... should go." And thus we know how true was what Nicodemus said of him, that "he was a teacher sent from God." John iii: 2. Thus what was said of Jesus, before he came into our world, would naturally lead us to expect to find him occupied in teaching. And so he was occupied, all through the days of his public ministry. St. Matthew tells us that—"Jesus went about all Galilee, teaching in their synagogues." Ch. iv: 23. Further on in his gospel he tells us again that ...
— The Life of Jesus Christ for the Young • Richard Newton

... expect a group of incurable children in an institution to be made as normal and happy as other children. It can't be done. Those kiddies are up against a pretty hard proposition, I know; but the kindest thing you can do for them is to ...
— The Primrose Ring • Ruth Sawyer

... hide of the animal was discovered under his bed; and with such evidence against him it was not expected that a lawyer could do much, so, when the prisoner was sentenced to the penitentiary, Caruthers congratulated his partner with the remark: "That was all right. We can't expect to win every time. But we were not so badly defeated; you got him off with one year, and he deserved two. To cut a thief's sentence in two ...
— Old Ebenezer • Opie Read

... I am in a serious humour; I mean what I have said; and I expect that you will comply ...
— The Pacha of Many Tales • Captain Frederick Marryat

... "And you expect to do the trip in eleven weeks with Fitzclarence as the leader of the expedition. Fitzclarence, so renowned for his punctuality—so celebrated for never altering a given ...
— Wee Wifie • Rosa Nouchette Carey

... I do not expect to be believed, but it is a solemn fact that within a fortnight two more bearers of my name moved into the village. One was a cowman, and the other a maiden lady, so that at the present moment there are four of us all opening or rejecting each other's ...
— Punch, Or The London Charivari, Vol 150, February 9, 1916 • Various

... implored Hal. "Just think how mother must be worrying. Why, we would go through anything to save her pain. Besides, you don't expect to be ...
— The boy Allies at Liege • Clair W. Hayes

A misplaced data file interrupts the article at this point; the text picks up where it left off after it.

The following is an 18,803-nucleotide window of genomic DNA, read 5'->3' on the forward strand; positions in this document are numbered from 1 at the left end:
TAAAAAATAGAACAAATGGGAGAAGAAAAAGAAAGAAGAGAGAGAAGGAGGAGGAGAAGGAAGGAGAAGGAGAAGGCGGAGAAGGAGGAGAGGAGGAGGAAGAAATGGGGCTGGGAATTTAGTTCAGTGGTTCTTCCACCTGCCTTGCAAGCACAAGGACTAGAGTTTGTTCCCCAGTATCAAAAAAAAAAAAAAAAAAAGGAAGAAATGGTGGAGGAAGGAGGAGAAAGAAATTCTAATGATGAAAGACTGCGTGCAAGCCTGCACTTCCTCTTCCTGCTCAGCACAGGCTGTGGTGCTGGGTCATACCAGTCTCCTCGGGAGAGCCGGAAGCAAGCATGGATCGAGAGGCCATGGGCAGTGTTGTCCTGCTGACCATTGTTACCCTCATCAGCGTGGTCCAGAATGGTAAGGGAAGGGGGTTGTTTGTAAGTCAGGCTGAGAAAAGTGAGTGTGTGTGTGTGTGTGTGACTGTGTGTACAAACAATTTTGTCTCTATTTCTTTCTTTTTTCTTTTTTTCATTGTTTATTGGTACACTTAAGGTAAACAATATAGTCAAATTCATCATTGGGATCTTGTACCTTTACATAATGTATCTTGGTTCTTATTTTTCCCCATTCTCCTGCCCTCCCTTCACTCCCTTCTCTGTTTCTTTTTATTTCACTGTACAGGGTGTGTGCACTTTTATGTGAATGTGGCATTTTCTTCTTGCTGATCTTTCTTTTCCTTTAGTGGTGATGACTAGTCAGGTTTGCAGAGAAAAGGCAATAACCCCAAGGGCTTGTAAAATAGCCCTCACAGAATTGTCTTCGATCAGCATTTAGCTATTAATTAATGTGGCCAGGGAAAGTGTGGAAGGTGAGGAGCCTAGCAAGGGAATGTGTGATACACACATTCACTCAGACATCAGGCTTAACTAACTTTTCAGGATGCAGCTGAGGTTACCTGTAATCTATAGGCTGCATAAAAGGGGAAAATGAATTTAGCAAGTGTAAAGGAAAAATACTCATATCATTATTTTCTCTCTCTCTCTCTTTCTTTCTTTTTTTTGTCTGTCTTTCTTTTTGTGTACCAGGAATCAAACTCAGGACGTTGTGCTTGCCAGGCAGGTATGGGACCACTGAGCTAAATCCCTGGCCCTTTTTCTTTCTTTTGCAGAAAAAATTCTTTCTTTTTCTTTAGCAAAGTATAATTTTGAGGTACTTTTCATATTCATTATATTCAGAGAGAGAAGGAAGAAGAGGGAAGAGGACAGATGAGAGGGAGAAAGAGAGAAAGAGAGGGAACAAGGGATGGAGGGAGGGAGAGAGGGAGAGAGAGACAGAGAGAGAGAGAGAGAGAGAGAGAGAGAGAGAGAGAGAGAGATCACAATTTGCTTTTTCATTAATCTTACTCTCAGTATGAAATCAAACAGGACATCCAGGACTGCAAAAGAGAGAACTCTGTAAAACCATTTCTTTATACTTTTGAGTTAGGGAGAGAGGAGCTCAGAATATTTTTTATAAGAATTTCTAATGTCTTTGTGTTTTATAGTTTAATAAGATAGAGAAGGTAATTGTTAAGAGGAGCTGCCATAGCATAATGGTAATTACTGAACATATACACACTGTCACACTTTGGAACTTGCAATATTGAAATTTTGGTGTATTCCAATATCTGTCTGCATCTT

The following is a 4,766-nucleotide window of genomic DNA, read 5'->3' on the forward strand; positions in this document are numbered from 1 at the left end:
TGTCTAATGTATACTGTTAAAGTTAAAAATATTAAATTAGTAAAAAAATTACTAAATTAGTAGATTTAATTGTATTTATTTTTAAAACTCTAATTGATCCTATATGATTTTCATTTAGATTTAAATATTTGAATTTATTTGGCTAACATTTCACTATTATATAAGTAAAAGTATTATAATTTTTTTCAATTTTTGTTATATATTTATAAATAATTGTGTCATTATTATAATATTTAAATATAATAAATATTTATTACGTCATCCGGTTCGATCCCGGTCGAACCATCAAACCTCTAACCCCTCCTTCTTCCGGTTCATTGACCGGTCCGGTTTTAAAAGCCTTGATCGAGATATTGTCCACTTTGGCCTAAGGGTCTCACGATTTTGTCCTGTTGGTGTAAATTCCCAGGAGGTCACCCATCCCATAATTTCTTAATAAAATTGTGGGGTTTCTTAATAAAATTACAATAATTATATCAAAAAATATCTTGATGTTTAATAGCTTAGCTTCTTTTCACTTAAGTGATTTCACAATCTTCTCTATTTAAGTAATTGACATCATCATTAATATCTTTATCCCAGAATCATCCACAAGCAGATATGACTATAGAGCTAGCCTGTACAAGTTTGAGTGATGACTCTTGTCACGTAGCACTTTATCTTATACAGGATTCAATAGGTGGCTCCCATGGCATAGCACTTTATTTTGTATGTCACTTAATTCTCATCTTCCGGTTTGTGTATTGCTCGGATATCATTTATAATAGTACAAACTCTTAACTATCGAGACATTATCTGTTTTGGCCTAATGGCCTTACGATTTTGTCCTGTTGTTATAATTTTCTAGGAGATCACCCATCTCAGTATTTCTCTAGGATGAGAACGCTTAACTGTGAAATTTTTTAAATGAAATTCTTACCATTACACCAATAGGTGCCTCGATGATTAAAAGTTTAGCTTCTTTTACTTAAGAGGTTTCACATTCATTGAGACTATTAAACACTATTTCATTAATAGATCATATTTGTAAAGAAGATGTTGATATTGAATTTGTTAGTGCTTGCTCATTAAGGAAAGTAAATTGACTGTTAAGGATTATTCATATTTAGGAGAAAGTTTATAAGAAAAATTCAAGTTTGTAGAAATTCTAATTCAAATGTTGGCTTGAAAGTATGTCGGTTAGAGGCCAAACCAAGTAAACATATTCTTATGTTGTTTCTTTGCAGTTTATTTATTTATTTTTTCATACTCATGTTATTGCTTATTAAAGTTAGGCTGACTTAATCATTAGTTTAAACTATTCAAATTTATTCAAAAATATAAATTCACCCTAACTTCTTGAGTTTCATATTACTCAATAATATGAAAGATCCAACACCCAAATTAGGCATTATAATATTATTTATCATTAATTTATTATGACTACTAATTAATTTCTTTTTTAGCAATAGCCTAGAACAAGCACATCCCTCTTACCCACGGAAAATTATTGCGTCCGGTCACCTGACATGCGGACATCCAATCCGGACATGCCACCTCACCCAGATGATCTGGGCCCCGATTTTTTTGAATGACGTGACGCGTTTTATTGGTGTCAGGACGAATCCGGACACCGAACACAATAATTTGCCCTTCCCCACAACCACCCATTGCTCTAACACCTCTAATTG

... of each dollar of our war expenditures was for lend-lease aid. With lend-lease terminated, I expect the direct operations under this program to be substantially completed in the current fiscal year. The expenditures estimated for the fiscal year 1947 under this program are mainly ...
— Complete State of the Union Addresses from 1790 to the Present • Various

... themselves, should be allowed to run to seed, and carefully tended until the seed-pods are ripe enough to be gathered. If, therefore, you have not a large garden, it is best to buy most of your seed each year, using a little of your own, from which, however, you must not always expect the finest flowers. If you have no wish to keep any of your flowers merely for seeding purposes but still want, while getting flowers from them, also to save a few seeds, the thing to do is to mark one or two of the finest blossoms with a tiny piece of wool or silk (it is better when ...
— What Shall We Do Now?: Five Hundred Games and Pastimes • Dorothy Canfield Fisher

... him now, she again made up her mind to give him the answer which he now had every reason to expect from her. This decision appeared to lubricate her conscience; it ran more smoothly ...
— The Fighting Chance • Robert W. Chambers

... you do not expect an answer. A hundred years of words and only a red and yellow bundle of feathers at the end. It is deeds we want, Senor Americano, you ...
— Daughter of the Sun - A Tale of Adventure • Jackson Gregory

... were lighted and flung their soft radiance and vivid spots of color upon the scene, while a fine orchestra discoursed melodiously from some green-embowered nook, the place seemed like an enchanted realm where one might almost expect to discern, flitting among the playful shadows, those weird forms that people the elf land ...
— Katherine's Sheaves • Mrs. Georgie Sheldon

... a few minutes later he came to confront the clerk he saw that his task was not likely to prove quite so easy as his former experience had led him to expect. Save for a slight nervous trembling of limb and shoulder—surely not unnatural after such a night—Jake bore himself with very much the same indifferent ease he had shown ...
— Room Number 3 - and Other Detective Stories • Anna Katharine Green